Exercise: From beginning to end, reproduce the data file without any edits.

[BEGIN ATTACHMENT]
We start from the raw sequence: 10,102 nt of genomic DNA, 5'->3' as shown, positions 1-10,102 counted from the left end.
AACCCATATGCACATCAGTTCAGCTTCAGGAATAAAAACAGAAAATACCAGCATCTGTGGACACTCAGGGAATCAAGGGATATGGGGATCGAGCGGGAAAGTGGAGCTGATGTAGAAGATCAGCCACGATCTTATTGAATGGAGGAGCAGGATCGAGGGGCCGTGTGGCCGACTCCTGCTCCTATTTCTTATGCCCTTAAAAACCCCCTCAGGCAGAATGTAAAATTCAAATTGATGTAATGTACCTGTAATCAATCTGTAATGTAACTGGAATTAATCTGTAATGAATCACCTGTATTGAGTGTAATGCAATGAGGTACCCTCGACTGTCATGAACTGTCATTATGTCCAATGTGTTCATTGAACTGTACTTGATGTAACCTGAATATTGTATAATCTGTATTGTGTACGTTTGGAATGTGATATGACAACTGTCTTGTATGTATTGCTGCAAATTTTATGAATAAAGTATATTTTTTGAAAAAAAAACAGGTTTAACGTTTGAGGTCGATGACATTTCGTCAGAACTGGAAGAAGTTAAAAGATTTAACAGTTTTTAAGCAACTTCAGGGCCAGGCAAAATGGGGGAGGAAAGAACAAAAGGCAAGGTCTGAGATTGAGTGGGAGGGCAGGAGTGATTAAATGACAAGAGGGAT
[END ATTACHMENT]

We start from the raw sequence: 10,102 nt of genomic DNA, 5'->3' as shown, positions 1-10,102 counted from the left end.
AACCCATATGCACATCAGTTCAGCTTCAGGAATAAAAACAGAAAATACCAGCATCTGTGGACACTCAGGGAATCAAGGGATATGGGGATCGAGCGGGAAAGTGGAGCTGATGTAGAAGATCAGCCACGATCTTATTGAATGGAGGAGCAGGATCGAGGGGCCGTGTGGCCGACTCCTGCTCCTATTTCTTATGCCCTTAAAAACCCCCTCAGGCAGAATGTAAAATTCAAATTGATGTAATGTACCTGTAATCAATCTGTAATGTAACTGGAATTAATCTGTAATGAATCACCTGTATTGAGTGTAATGCAATGAGGTACCCTCGACTGTCATGAACTGTCATTATGTCCAATGTGTTCATTGAACTGTACTTGATGTAACCTGAATATTGTATAATCTGTATTGTGTACGTTTGGAATGTGATATGACAACTGTCTTGTATGTATTGCTGCAAATTTTATGAATAAAGTATATTTTTTGAAAAAAAAACAGGTTTAACGTTTGAGGTCGATGACATTTCGTCAGAACTGGAAGAAGTTAAAAGATTTAACAGTTTTTAAGCAACTTCAGGGCCAGGCAAAATGGGGGAGGAAAGAACAAAAGGCAAGGTCTGAGATTGAGTGGGAGGGCAGGAGTGATTAAATGACAAGAGGGAT